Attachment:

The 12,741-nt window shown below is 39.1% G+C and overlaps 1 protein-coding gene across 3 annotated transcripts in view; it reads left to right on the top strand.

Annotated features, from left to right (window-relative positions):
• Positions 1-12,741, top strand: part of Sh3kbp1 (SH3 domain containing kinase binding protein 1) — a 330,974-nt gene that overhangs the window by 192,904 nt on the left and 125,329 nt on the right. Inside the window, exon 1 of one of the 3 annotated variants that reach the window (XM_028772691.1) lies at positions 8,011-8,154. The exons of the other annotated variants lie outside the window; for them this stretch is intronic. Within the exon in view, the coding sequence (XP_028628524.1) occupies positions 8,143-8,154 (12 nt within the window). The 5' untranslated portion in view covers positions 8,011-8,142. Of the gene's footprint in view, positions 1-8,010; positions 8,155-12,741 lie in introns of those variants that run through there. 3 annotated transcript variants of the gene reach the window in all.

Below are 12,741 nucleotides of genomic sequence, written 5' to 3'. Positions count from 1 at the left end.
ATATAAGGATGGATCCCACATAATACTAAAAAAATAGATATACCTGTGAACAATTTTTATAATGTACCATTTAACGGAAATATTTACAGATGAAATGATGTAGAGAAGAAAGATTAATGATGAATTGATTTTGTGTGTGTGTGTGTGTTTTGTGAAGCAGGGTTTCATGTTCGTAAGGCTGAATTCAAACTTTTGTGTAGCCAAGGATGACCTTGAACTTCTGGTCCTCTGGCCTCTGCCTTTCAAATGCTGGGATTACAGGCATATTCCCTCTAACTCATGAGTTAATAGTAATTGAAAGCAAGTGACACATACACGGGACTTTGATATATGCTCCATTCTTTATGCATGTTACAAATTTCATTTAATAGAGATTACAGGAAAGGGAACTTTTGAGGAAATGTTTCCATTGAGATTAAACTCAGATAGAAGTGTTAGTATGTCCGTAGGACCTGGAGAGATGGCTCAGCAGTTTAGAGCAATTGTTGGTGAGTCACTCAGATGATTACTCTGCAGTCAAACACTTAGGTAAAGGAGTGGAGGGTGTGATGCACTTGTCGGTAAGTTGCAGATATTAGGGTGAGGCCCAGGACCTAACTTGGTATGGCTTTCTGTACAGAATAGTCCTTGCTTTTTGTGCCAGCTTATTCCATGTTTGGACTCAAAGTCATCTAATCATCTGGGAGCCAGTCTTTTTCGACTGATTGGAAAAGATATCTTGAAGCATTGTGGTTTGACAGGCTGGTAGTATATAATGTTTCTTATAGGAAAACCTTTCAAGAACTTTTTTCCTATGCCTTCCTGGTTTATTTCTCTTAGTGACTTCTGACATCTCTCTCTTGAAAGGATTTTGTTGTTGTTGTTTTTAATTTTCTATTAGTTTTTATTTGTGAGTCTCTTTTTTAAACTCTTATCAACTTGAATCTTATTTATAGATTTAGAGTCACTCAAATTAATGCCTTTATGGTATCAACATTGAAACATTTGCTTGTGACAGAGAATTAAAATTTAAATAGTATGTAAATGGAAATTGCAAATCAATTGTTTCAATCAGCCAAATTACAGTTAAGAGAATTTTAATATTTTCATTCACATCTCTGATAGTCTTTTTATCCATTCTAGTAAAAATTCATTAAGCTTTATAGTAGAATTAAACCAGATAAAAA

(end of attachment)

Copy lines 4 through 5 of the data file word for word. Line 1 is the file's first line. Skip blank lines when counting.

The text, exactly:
Below are 12,741 nucleotides of genomic sequence, written 5' to 3'. Positions count from 1 at the left end.
ATATAAGGATGGATCCCACATAATACTAAAAAAATAGATATACCTGTGAACAATTTTTATAATGTACCATTTAACGGAAATATTTACAGATGAAATGATGTAGAGAAGAAAGATTAATGATGAATTGATTTTGTGTGTGTGTGTGTGTTTTGTGAAGCAGGGTTTCATGTTCGTAAGGCTGAATTCAAACTTTTGTGTAGCCAAGGATGACCTTGAACTTCTGGTCCTCTGGCCTCTGCCTTTCAAATGCTGGGATTACAGGCATATTCCCTCTAACTCATGAGTTAATAGTAATTGAAAGCAAGTGACACATACACGGGACTTTGATATATGCTCCATTCTTTATGCATGTTACAAATTTCATTTAATAGAGATTACAGGAAAGGGAACTTTTGAGGAAATGTTTCCATTGAGATTAAACTCAGATAGAAGTGTTAGTATGTCCGTAGGACCTGGAGAGATGGCTCAGCAGTTTAGAGCAATTGTTGGTGAGTCACTCAGATGATTACTCTGCAGTCAAACACTTAGGTAAAGGAGTGGAGGGTGTGATGCACTTGTCGGTAAGTTGCAGATATTAGGGTGAGGCCCAGGACCTAACTTGGTATGGCTTTCTGTACAGAATAGTCCTTGCTTTTTGTGCCAGCTTATTCCATGTTTGGACTCAAAGTCATCTAATCATCTGGGAGCCAGTCTTTTTCGACTGATTGGAAAAGATATCTTGAAGCATTGTGGTTTGACAGGCTGGTAGTATATAATGTTTCTTATAGGAAAACCTTTCAAGAACTTTTTTCCTATGCCTTCCTGGTTTATTTCTCTTAGTGACTTCTGACATCTCTCTCTTGAAAGGATTTTGTTGTTGTTGTTTTTAATTTTCTATTAGTTTTTATTTGTGAGTCTCTTTTTTAAACTCTTATCAACTTGAATCTTATTTATAGATTTAGAGTCACTCAAATTAATGCCTTTATGGTATCAACATTGAAACATTTGCTTGTGACAGAGAATTAAAATTTAAATAGTATGTAAATGGAAATTGCAAATCAATTGTTTCAATCAGCCAAATTACAGTTAAGAGAATTTTAATATTTTCATTCACATCTCTGATAGTCTTTTTATCCATTCTAGTAAAAATTCATTAAGCTTTATAGTAGAATTAAACCAGATAAAAA